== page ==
My God, how he would like to take them on. To slice open their pagan Turkish bellies and set fire to their sails halfway to Constantinople. If their galleys were to appear on the horizon now, they would see what even a handful of Christian warriors could do. He has already studied the guns mounted on the hull, knows their range and capacity, and has quizzed the crewmen on the business of aiming over water. He would like to see the damage done when a cannonball rips through a wooden hull. Had not his namesake Caesar taken on a whole Egyptian fleet and sunk it into the depths? Or was that Emperor Augustus? Recently his grasp of history is becoming blurred inside the accelerated creation of his own myth.
“Do pirates sail this far south?”
“We are in no danger, Duke Valentine. The papal galleys are built to outrun anything on the sea if the men put their backs to it.”
“We wouldn’t stand and fight?”
“Afraid of a few infidels?”
“Fear is not the issue, my lord,” he says evenly. A ship’s captain shares command with no one, and he is finding it hard to conceal his dislike for this young papal bastard who thinks he knows better than everyone around him. “It is the value of the cargo we are carrying.”
A cockroach skids across the boards close to their feet. Cesare, an expert at detecting criticism in compliment, stamps fast, relishing the crunch.
“Why don’t you steer closer to the shore and launch the rowing boat? Corvetto can’t be far away. My men and I could be back in Rome by morning.”
“It is not safe, my lord. The coast here has hidden reefs. The boat could be blown onto them.”
“By what? The sea’s as flat as a nun’s chest.”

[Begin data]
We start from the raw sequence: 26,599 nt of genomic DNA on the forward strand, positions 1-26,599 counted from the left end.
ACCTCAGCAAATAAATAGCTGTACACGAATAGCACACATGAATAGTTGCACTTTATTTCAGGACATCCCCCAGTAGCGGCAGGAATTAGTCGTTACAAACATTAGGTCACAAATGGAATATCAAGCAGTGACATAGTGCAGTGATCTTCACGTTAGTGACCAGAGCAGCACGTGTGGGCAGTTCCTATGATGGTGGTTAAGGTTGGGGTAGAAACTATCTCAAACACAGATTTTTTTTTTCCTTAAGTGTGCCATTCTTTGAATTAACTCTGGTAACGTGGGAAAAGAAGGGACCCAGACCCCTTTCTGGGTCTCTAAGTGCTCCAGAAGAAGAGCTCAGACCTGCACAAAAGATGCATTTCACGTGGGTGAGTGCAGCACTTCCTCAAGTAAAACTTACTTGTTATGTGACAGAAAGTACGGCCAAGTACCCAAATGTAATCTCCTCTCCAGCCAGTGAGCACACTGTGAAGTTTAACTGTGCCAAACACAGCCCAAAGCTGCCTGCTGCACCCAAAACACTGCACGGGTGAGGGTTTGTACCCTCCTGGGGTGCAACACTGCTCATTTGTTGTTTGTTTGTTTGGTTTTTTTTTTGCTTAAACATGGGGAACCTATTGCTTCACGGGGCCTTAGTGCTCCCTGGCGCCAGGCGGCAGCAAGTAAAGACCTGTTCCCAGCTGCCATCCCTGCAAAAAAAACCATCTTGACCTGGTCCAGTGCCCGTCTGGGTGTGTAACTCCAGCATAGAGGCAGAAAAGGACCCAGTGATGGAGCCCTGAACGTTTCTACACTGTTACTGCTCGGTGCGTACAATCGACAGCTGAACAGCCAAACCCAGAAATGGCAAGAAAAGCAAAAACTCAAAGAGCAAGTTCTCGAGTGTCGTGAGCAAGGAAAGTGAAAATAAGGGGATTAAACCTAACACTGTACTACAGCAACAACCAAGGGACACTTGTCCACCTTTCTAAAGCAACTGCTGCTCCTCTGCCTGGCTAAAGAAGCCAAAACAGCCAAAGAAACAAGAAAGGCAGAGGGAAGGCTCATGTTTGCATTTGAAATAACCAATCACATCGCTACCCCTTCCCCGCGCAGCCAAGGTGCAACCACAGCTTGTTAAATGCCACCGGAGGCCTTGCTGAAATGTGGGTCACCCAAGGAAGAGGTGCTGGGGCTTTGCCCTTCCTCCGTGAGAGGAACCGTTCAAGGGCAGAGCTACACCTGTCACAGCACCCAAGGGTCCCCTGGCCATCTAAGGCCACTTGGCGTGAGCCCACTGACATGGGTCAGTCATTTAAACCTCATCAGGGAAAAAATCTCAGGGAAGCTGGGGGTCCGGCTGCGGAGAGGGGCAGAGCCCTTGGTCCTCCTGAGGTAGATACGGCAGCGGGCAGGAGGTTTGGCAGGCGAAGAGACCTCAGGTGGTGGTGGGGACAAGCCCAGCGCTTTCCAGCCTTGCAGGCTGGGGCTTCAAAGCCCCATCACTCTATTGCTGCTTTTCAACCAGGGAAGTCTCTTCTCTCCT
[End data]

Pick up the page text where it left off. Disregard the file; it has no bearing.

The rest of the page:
“Now, yes,” the captain says, his attention also on the deck and the sight of a second cockroach scuttling wildly. “But in these waters it can change without warning.” Behind it comes another, and another.
“Your vermin have good sea legs,” Cesare says angrily as his boot comes down again. “Or maybe they too are bored with waiting.”
The captain, ignoring the insult, lifts his eyes back to the horizon and moves off quickly down the boat.
Has he sensed it already, this man who knows the sea better than the body of a best-loved mistress? What is it? A certain tang in the air? A muscle movement of water in the distance? Or perhaps the cockroaches have told him, for God often gives unexpected gifts to His most despised creations.
Whatever it is, he knows they will not outrun it on the manpower of these oarsmen. He has never seen such a scrawny bunch of galley slaves. He sends a message to the sailor in the crow’s nest to unfurl a flag requesting that the Pope’s boat make up speed to join them. It would be safer if the two vessels were closer together.
Alexander registers the jolt as the oars start dipping and pulling at the water. He has been halfway across Italy in his thoughts, traveling with his daughter as she moves from town to town, her smile seducing everyone she meets. His sweet Lucrezia. It has been only a few weeks since they took leave of each other, but already her absence is a wound inside him. My God, her husband had better appreciate her or he will send an army to get her back.